歐元財政官評估希臘新方案

2015/07/16 瀏覽次數:140 收藏
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  7月16日BBC聽力:歐元區財務官員評估希臘新計劃

  

  Hello, I'm Fiona MacDonald with the BBC News.

  Eurozone treasury officials have begun assessing the latest Greek proposals for a way out ofthe debt crisis. The package that Athens submitted on Thursday to its international creditorsincludes the kind of austerity measures that Greek voters rejected in a referendum lastSunday. Chris Morris reports from Brussels.

  “The proposals include tax rises, pension reforms, spending cuts and promises of privatisation.Measures rejected in last Sunday's referendum will now be conceded. But this is nocapitulation by the Prime Minister, Alexis Tsipras. In return, he is asking for far more than wasoffered last month. Greece wants a new three-year bailout from the Eurozone. It wants moresupport to promote economic growth, and it wants its huge debt burden to be restructured.In that, it now has support from the IMF, the U.S. Treasury and the President of the EuropeanCouncil, Donald Tusk.”

  International negotiators striving for a deal on Iran's nuclear programme have missed anotherdeadline, but they say they are committed to working on. Lyse Doucet is in Vienna, where thetalks are being held.

  “Western diplomats made it clear the onus is on Iran to make some tough political decisions.But a senior Iranian official complained that other countries were changing their positions atthis late stage, and that each of them had different red lines. The six world powers in thisprocess are known to be divided on some key issues, but that's not the only hurdle. It's clearmore time is needed to resolve some significant differences, relating to restrictions on Iran'snuclear programme and the lifting of sanctions.”

  The Speaker of the U.S. House of Representatives, John Boehner, has called for the sacking oftop officials of the Office of Personnel Management, following new revelations about a massivebreach of its computer systems. It's now emerged that hackers stole information of more thantwenty million people. Here's Tom Batement.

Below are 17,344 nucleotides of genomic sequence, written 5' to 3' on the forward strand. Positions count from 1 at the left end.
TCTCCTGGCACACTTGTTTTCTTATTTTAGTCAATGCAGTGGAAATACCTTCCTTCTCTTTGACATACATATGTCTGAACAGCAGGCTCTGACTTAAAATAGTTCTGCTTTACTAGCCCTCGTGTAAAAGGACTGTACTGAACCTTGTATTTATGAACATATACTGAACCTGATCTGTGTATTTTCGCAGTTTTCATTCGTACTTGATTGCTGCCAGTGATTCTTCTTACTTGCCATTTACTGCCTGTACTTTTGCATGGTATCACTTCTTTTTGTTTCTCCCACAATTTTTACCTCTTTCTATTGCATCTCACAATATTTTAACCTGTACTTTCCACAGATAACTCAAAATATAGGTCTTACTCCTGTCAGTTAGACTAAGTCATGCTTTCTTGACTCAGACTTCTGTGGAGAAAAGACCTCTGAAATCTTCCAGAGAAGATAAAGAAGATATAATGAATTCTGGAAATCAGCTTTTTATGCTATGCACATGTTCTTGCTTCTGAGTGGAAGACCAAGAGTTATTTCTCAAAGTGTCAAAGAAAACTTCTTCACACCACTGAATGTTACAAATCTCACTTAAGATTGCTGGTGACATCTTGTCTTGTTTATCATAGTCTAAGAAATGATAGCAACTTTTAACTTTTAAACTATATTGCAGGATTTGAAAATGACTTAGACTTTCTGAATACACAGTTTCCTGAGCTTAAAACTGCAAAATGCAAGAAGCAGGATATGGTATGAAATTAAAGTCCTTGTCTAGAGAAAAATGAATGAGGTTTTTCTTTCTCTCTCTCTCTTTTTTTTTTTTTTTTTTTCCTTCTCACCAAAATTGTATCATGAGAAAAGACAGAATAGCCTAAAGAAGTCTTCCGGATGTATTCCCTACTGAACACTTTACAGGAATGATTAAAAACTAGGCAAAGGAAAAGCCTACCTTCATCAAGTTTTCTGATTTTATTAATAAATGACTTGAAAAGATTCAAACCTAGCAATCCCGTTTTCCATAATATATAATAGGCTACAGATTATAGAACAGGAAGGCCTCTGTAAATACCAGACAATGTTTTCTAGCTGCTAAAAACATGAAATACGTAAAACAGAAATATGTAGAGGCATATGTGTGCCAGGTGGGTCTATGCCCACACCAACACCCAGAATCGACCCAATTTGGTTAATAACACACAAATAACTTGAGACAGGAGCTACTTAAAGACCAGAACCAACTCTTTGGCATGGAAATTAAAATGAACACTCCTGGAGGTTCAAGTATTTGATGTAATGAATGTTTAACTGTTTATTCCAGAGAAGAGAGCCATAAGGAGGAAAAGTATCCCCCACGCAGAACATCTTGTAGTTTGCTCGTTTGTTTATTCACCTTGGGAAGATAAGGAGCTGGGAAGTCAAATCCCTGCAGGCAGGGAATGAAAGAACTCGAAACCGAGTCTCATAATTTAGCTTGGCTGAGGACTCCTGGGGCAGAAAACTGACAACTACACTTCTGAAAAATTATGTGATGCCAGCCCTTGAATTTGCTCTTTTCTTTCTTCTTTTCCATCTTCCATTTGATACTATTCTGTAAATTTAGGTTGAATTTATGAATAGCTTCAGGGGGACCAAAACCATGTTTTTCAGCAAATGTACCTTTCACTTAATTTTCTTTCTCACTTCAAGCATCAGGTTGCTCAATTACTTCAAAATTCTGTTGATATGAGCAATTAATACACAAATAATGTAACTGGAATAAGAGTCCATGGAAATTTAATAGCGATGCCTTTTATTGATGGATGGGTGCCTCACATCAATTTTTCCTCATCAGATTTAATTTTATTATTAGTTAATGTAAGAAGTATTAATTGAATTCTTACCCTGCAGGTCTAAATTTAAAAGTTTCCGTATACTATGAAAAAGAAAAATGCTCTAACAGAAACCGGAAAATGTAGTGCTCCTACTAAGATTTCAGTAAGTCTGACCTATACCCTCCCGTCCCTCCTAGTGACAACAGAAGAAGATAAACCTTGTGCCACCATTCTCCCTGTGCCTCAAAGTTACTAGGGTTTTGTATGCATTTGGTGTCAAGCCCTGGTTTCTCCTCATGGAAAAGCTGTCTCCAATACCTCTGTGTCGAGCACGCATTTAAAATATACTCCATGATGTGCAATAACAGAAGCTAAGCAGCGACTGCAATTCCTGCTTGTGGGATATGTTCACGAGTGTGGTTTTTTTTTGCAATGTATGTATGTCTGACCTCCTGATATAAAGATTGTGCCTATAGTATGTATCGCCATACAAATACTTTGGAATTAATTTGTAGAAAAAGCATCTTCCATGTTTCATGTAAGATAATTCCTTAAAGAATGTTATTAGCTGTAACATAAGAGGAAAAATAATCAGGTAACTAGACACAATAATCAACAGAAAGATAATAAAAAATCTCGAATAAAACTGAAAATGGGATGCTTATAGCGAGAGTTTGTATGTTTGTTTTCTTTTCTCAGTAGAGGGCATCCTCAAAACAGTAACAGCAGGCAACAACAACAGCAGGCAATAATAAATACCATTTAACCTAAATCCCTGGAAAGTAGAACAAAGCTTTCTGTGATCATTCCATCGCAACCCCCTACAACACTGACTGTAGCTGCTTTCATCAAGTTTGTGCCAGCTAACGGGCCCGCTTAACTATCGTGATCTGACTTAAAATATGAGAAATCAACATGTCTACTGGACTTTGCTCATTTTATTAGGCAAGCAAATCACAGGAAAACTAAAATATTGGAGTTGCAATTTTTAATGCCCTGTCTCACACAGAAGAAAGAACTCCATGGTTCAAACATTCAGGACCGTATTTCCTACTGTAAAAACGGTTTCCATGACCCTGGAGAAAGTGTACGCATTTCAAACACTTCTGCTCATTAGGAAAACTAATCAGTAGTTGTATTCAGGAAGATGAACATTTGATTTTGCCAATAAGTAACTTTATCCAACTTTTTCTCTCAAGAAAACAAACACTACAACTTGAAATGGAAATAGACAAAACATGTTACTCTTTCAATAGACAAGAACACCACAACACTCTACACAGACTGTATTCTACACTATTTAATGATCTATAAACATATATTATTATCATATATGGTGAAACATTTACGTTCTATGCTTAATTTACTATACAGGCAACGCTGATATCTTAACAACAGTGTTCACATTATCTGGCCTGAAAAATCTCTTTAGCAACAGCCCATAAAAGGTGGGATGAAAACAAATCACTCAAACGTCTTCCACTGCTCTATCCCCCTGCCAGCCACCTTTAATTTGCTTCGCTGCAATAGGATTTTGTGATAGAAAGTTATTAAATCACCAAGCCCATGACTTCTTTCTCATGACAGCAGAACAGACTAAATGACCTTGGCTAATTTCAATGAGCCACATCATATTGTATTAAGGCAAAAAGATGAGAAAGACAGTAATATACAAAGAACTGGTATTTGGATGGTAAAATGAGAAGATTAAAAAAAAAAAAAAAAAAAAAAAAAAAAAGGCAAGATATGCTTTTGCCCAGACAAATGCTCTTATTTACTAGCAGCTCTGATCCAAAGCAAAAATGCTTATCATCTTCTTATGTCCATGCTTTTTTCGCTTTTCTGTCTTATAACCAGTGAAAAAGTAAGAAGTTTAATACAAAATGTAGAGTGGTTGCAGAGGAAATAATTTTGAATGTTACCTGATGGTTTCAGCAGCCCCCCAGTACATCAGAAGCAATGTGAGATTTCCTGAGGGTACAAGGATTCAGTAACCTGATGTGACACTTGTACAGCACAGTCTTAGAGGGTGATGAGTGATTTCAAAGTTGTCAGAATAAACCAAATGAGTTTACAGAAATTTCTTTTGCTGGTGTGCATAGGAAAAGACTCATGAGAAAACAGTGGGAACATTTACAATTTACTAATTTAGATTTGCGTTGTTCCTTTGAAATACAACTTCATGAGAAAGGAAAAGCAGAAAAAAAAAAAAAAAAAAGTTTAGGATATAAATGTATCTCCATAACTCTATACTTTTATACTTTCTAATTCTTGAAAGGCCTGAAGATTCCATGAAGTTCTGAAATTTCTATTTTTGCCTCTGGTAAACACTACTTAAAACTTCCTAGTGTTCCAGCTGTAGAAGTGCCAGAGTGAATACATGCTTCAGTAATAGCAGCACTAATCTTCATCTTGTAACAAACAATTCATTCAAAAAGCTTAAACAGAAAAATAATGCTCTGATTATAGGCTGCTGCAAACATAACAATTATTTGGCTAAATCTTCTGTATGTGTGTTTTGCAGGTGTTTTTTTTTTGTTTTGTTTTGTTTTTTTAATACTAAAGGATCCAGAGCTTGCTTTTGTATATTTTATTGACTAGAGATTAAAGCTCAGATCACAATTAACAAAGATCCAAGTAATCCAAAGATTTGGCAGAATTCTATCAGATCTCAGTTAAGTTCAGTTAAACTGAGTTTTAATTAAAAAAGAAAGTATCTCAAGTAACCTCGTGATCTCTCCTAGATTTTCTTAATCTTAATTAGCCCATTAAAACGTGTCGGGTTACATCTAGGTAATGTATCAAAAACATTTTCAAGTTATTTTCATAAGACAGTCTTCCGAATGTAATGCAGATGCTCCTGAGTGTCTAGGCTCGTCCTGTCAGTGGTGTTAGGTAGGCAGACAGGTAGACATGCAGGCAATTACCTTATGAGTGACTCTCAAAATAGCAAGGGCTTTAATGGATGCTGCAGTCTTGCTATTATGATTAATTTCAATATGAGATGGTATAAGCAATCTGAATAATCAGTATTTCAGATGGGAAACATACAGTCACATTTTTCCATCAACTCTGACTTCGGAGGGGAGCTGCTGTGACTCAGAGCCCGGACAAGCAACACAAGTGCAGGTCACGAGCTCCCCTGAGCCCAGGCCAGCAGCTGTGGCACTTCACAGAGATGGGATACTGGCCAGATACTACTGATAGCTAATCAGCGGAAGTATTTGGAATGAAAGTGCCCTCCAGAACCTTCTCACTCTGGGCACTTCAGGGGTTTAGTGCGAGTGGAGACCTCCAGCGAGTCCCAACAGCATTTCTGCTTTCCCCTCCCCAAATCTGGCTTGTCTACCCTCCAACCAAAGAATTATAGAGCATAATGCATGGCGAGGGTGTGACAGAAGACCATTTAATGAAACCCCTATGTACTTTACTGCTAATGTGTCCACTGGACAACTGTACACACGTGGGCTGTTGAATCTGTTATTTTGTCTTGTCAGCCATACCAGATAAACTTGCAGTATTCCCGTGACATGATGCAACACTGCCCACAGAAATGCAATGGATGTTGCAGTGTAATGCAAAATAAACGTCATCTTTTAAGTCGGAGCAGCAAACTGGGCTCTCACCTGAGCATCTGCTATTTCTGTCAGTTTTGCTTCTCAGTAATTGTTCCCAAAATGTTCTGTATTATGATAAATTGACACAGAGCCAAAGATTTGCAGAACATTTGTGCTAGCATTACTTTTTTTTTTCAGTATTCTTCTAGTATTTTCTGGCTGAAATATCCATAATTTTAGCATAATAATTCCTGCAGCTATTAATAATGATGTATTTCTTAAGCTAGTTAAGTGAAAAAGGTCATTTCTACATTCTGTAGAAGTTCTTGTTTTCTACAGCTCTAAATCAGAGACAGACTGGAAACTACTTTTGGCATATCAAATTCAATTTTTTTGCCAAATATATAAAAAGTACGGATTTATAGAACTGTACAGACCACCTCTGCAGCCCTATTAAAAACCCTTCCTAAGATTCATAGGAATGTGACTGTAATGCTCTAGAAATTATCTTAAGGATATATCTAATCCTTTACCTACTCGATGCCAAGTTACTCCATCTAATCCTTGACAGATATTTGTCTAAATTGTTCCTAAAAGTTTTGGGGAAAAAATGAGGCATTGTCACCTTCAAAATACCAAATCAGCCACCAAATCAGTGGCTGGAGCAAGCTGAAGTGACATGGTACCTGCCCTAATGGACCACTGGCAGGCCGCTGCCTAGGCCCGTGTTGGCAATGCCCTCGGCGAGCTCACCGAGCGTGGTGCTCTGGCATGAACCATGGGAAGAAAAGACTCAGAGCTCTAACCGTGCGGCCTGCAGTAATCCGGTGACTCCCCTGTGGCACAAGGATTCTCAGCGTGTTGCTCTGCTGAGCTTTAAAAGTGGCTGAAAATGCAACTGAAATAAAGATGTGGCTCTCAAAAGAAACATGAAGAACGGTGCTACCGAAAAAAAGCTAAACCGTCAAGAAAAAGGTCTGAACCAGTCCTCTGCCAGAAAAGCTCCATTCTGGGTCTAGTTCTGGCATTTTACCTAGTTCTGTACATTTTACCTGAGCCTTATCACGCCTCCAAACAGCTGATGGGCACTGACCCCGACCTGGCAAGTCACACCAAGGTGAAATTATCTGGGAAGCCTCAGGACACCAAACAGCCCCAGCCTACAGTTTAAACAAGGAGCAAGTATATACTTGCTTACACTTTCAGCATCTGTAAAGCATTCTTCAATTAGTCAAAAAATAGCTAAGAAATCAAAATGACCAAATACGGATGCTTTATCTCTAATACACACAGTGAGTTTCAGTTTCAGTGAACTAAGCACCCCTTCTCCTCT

“It's now thought the cyber attack began as early as last May with hackers accessing the U.S.government's Human Resources Service and stealing, what the Director of the FBI has called, atreasure trove of security vetting information. The breach targeted anyone who'd applied for ajob at a federal agency in the last fifteen years, taking social security numbers, financialhistories, even, in some cases, people's finger prints. China has denied involvement in thebreach, but that is likely to do little to comfort Homeland Security officials deeply suspiciousof the country's activities in cyber space.”

  Indonesia's closed five airports, including the one at Bali, due to the eruption of Mount Raung,a volcano in East Java. The Transport Ministry says the move is for safety reasons, and it's notyet known when the airports will reopen. A number of flights between Australia and Bali havebeen canceled in recent days because of the danger from volcanic ash.

  World news from the BBC.

  One of the leaders of the failed coup in May against the Burundian President, Pierre Nkurunziza,has told the BBC that his rebel group is recruiting police and soldiers for a fresh attempt tooust him. Speaking in exile, General Leonard Ngendakumana, denied that any other countrywas helping them. He accused President Nkurunziza of stoking ethnic tensions between themajority Hutus and the minority Tutsis.

  Pope Francis has apologised for the actions of the Catholic Church against indigenous peoplesduring the conquest and colonisation of the Americas. In the speech in the Bolivian city of SantaCruz, Francis said he humbly begged for forgiveness for the crimes that were committed.

  The Governor of South Carolina signed into law the bill to remove the Confederate Flag fromthe State Capitol grounds. The Flag, used by the slave-owning states during the Civil War, hadalways been controversial. Nick Bryant reports from Columbia, South Carolina's capital.

  “The Governor of South Carolina, Nikki Haley, added her signature to the bill, bringing down theConfederate Flag, using nine pens, one for each of the victims of the Charleston shootings. It'stheir deaths allegedly at the hands of a self-confessed white supremacies, Dylann Roof, whowas pictured brandishing the colours. This completely transformed this long-running debate.The Flag will come down in, what the Governor said will be, a dignified ceremony, and then betaken to a museum housing Confederate relics.”

  A French pilot will attend to make aviation history today by crossing the English Channel in anelectric aircraft. The plane, developed by the Air Bus Group, uses engines paired by lithiumBatteries, which allow it to stay airborne for up to fifty minutes. Its pilot and designer, DidierEsteyne, hopes to make the crossing from England to France in around forty minutes. Mr.Esteyne says he wants to honour the legacy of Louis Bleriot, who made the first cross-channel flight in 1909.

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